Goodison, who is among the top-flight Caribbean writers started poetry while at school, studied Fine Arts and started her career as an artist before returning to poetry full time. She has mixed white ancestry which, like Derek Walcott, she has used as a theme in her poetry. It has led her into verses celebrating heritage which may be counted among her work which can be highlighted as poetry to commemorate the IYPAD. Also like Walcott, whose first ambition was to be a painter, she has still had exhibitions of her art. Her most acclaimed publications include I Am Becoming My Mother (1986 winner of the Common-wealth Writers Prize America Region), Heartease (1988), Selected Poems (1992) Guinea Woman (2000) and Goldengrove (2005) as well as short story collection Baby Mother and the King of Swords (1990).
This consciousness of the African heritage has been foremost in Goodison’s output and has produced among many others, poems of tribute – mainly to black women – poems of heritage, poems of ancestry and poems of history. “Mother the Great Stones Got to Move,” deals with historical hindrances to black progress, including interpretations of history and conditions necessary for liberation. It is addressed to “Mother” and indeed, woman and mother are important preoccupations of Goodison. Some of the poems in this group are autobiographical since the heritage and ancestry some of them refer to are her own. “For My Mother, May I Inherit Half Her Strength” is based on family history which Goodison interweaves with a tribute to her mother. The poem is based on facts and Goodison once said her mother upbraided her for publicising their private business. “Guinea Woman” is about her great grandmother and explains how her lineage became mixed with European blood. In a number of poems she refers to her and her family’s “high yellow” colour. “For Rosa Parks” is an obvious tribute to that heroine of the American Civil Rights resistance.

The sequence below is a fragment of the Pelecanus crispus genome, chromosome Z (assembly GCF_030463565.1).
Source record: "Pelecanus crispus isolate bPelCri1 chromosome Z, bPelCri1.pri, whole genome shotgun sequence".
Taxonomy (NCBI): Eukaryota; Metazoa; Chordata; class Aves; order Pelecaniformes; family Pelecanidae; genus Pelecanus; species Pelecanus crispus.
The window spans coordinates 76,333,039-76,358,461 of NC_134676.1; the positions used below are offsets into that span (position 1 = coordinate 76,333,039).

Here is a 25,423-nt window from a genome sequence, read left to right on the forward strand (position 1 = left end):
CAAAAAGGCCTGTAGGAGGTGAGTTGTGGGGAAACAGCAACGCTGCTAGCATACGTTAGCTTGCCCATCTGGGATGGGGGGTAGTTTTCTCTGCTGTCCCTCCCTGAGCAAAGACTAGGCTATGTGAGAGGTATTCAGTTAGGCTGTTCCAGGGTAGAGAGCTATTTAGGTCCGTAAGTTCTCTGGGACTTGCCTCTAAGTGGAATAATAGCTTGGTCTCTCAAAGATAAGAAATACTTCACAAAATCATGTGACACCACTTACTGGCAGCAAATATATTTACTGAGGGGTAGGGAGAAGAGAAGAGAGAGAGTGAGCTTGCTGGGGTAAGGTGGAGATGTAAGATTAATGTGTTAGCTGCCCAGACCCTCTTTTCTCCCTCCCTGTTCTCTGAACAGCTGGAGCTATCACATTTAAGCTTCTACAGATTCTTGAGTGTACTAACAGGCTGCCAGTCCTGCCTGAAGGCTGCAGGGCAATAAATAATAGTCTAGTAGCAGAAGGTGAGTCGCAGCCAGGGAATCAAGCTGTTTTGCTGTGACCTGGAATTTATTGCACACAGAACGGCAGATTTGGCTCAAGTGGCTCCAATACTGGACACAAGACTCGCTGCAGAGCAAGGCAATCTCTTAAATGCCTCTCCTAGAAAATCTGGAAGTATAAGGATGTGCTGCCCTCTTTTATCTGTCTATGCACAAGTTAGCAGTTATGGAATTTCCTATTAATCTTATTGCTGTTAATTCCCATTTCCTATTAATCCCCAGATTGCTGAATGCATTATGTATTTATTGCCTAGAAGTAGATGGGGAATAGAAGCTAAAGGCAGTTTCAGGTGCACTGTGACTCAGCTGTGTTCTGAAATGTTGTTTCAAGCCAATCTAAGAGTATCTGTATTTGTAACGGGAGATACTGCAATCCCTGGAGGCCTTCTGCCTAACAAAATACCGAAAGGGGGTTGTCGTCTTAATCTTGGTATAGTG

was a Guinea woman
wide eyes turning
the corners of her face
could see behind her
her cheeks dusted with
a fine rash of jet-bead warts
that itched when the rain set up.
Great grandmother’s waistline
the span of a headman’s hand
slender and tall like a canestalk
with a guinea woman’s antelope-quick walk
and when she paused
her gaze would look to sea
her profile fine like some obverse impression
on a guinea coin from royal memory.
[. . .]
In addition to the biography of her ancestor the poem mentions her Guinea heritage and much more. The physical description of her face includes the wideness of her eyes which almost look as if she could see behind her. But it goes further than that, into a reference to the supernatural powers of the obeah woman who would literally be able to “see behind her.” Coupled with that is the gaze looking out “to sea,” which may suggest memory of the Middle Passage and a longing to re-cross it to return to Guinea. In fact, as an African, she would have had the power to fly across the Atlantic, a power that they lost after coming to the Caribbean.
My womb was sealed
with molten wax
of killer bees
for nothing should enter
nothing should leave
the state of perpetual siege
the condition of the warrior.
From then my whole body would quicken
at the birth of every one of my people’s children.
I was schooled in the green-giving ways
of the roots and vines
made accomplice to the healing acts
of Chainey root, fever grass and vervain.